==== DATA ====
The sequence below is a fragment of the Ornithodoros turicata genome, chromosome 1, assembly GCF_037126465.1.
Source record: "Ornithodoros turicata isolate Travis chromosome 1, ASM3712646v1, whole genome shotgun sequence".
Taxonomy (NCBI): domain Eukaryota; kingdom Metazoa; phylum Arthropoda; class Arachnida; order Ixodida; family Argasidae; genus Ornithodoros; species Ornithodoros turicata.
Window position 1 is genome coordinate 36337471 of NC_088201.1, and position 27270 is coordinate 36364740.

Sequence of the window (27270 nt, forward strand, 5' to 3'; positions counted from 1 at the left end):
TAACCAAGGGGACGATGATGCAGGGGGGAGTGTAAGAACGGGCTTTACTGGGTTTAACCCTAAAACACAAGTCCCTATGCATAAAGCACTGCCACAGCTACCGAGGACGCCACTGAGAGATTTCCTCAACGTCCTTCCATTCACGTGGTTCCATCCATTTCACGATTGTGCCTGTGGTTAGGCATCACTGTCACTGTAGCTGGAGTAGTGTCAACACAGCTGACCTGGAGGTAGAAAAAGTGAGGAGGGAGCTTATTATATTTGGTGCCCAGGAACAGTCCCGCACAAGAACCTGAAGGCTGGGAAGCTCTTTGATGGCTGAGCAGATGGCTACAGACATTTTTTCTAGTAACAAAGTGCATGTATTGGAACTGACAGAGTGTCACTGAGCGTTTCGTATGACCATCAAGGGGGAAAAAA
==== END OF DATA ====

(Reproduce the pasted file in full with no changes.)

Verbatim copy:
The sequence below is a fragment of the Ornithodoros turicata genome, chromosome 1, assembly GCF_037126465.1.
Source record: "Ornithodoros turicata isolate Travis chromosome 1, ASM3712646v1, whole genome shotgun sequence".
Taxonomy (NCBI): domain Eukaryota; kingdom Metazoa; phylum Arthropoda; class Arachnida; order Ixodida; family Argasidae; genus Ornithodoros; species Ornithodoros turicata.
Window position 1 is genome coordinate 36337471 of NC_088201.1, and position 27270 is coordinate 36364740.

Sequence of the window (27270 nt, forward strand, 5' to 3'; positions counted from 1 at the left end):
TAACCAAGGGGACGATGATGCAGGGGGGAGTGTAAGAACGGGCTTTACTGGGTTTAACCCTAAAACACAAGTCCCTATGCATAAAGCACTGCCACAGCTACCGAGGACGCCACTGAGAGATTTCCTCAACGTCCTTCCATTCACGTGGTTCCATCCATTTCACGATTGTGCCTGTGGTTAGGCATCACTGTCACTGTAGCTGGAGTAGTGTCAACACAGCTGACCTGGAGGTAGAAAAAGTGAGGAGGGAGCTTATTATATTTGGTGCCCAGGAACAGTCCCGCACAAGAACCTGAAGGCTGGGAAGCTCTTTGATGGCTGAGCAGATGGCTACAGACATTTTTTCTAGTAACAAAGTGCATGTATTGGAACTGACAGAGTGTCACTGAGCGTTTCGTATGACCATCAAGGGGGAAAAAA